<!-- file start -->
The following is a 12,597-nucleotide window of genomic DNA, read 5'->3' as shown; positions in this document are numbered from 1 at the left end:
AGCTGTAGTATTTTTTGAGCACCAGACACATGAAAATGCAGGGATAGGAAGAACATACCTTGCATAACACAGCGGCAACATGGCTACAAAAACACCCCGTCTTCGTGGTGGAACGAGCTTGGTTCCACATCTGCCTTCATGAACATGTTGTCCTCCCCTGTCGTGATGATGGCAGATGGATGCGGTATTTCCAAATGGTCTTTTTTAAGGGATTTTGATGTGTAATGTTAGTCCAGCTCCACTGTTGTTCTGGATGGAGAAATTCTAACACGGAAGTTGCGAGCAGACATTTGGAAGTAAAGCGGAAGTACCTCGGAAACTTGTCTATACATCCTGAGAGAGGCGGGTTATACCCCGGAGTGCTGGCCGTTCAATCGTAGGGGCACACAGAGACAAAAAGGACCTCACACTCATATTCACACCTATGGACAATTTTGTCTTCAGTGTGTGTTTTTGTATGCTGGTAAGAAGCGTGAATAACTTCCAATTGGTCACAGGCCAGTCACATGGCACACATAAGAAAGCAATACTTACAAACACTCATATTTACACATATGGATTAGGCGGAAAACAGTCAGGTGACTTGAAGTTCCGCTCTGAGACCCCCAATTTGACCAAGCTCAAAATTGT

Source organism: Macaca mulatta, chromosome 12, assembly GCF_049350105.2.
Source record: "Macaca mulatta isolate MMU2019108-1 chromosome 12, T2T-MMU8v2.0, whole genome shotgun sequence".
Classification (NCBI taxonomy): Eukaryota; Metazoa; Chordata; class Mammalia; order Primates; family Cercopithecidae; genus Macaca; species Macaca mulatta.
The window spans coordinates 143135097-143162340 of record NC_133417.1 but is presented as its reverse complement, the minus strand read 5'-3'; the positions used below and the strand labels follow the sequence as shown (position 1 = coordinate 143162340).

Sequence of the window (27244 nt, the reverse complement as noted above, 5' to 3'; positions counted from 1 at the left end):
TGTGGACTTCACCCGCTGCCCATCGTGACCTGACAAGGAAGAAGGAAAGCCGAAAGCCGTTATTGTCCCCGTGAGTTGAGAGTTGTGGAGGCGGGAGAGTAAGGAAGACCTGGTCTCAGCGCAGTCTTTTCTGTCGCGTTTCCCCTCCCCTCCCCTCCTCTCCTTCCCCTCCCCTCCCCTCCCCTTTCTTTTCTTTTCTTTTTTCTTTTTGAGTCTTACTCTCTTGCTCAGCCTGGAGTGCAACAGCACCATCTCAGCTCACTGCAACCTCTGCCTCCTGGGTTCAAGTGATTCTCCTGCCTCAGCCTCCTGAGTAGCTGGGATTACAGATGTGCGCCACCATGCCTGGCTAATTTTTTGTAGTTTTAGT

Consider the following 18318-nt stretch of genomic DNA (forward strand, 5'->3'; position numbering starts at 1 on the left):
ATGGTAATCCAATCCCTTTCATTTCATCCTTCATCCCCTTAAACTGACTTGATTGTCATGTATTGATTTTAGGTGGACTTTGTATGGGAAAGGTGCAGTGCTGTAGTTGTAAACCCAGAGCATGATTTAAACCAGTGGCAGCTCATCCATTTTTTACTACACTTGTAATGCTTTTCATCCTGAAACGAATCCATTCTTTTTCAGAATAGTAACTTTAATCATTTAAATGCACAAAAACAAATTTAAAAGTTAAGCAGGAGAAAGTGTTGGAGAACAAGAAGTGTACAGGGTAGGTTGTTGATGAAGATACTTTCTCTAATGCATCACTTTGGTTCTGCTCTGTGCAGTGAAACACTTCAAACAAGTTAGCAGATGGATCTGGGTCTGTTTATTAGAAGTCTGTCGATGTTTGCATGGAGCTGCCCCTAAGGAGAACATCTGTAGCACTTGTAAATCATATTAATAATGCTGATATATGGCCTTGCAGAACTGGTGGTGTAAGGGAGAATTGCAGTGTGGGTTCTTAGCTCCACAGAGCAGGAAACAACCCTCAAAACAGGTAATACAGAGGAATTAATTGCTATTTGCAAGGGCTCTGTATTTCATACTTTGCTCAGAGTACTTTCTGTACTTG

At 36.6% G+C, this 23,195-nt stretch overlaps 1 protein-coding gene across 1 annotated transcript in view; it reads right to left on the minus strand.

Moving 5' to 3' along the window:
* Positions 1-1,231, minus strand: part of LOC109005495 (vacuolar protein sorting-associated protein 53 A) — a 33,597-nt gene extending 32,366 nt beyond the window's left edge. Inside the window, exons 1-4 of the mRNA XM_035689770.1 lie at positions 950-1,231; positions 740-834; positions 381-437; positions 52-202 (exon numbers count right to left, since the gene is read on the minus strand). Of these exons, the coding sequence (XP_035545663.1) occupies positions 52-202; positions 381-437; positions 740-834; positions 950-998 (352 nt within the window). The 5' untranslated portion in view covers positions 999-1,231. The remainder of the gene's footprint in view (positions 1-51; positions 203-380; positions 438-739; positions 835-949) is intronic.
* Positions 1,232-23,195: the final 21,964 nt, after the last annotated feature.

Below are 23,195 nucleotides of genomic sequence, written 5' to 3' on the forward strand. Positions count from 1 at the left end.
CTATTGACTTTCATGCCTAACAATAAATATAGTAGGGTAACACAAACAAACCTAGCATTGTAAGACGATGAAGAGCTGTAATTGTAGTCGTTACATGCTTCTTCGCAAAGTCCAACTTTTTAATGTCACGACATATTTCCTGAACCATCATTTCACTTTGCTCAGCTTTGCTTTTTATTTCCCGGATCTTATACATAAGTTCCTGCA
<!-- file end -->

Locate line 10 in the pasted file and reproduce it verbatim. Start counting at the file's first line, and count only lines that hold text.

ATGGTAATCCAATCCCTTTCATTTCATCCTTCATCCCCTTAAACTGACTTGATTGTCATGTATTGATTTTAGGTGGACTTTGTATGGGAAAGGTGCAGTGCTGTAGTTGTAAACCCAGAGCATGATTTAAACCAGTGGCAGCTCATCCATTTTTTACTACACTTGTAATGCTTTTCATCCTGAAACGAATCCATTCTTTTTCAGAATAGTAACTTTAATCATTTAAATGCACAAAAACAAATTTAAAAGTTAAGCAGGAGAAAGTGTTGGAGAACAAGAAGTGTACAGGGTAGGTTGTTGATGAAGATACTTTCTCTAATGCATCACTTTGGTTCTGCTCTGTGCAGTGAAACACTTCAAACAAGTTAGCAGATGGATCTGGGTCTGTTTATTAGAAGTCTGTCGATGTTTGCATGGAGCTGCCCCTAAGGAGAACATCTGTAGCACTTGTAAATCATATTAATAATGCTGATATATGGCCTTGCAGAACTGGTGGTGTAAGGGAGAATTGCAGTGTGGGTTCTTAGCTCCACAGAGCAGGAAACAACCCTCAAAACAGGTAATACAGAGGAATTAATTGCTATTTGCAAGGGCTCTGTATTTCATACTTTGCTCAGAGTACTTTCTGTACTTG